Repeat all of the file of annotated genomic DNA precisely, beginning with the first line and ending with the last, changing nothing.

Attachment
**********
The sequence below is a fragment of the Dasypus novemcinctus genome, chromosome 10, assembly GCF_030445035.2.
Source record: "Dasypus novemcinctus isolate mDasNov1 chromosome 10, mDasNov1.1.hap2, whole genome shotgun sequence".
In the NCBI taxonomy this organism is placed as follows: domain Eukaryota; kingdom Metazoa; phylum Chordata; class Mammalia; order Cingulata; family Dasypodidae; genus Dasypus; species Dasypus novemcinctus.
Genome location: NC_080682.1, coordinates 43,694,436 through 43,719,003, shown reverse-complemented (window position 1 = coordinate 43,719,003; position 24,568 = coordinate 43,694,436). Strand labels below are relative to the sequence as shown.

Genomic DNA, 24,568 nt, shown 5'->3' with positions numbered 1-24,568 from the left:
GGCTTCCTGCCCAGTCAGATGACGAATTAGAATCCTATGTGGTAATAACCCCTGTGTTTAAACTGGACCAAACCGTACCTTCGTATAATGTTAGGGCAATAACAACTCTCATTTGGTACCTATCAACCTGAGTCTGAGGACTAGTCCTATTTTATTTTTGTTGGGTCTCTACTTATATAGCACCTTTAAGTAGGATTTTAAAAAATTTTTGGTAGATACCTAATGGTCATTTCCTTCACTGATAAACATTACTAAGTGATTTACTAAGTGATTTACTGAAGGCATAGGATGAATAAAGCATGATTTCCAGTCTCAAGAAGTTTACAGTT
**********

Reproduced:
The sequence below is a fragment of the Dasypus novemcinctus genome, chromosome 10, assembly GCF_030445035.2.
Source record: "Dasypus novemcinctus isolate mDasNov1 chromosome 10, mDasNov1.1.hap2, whole genome shotgun sequence".
In the NCBI taxonomy this organism is placed as follows: domain Eukaryota; kingdom Metazoa; phylum Chordata; class Mammalia; order Cingulata; family Dasypodidae; genus Dasypus; species Dasypus novemcinctus.
Genome location: NC_080682.1, coordinates 43,694,436 through 43,719,003, shown reverse-complemented (window position 1 = coordinate 43,719,003; position 24,568 = coordinate 43,694,436). Strand labels below are relative to the sequence as shown.

Genomic DNA, 24,568 nt, shown 5'->3' with positions numbered 1-24,568 from the left:
GGCTTCCTGCCCAGTCAGATGACGAATTAGAATCCTATGTGGTAATAACCCCTGTGTTTAAACTGGACCAAACCGTACCTTCGTATAATGTTAGGGCAATAACAACTCTCATTTGGTACCTATCAACCTGAGTCTGAGGACTAGTCCTATTTTATTTTTGTTGGGTCTCTACTTATATAGCACCTTTAAGTAGGATTTTAAAAAATTTTTGGTAGATACCTAATGGTCATTTCCTTCACTGATAAACATTACTAAGTGATTTACTAAGTGATTTACTGAAGGCATAGGATGAATAAAGCATGATTTCCAGTCTCAAGAAGTTTACAGTT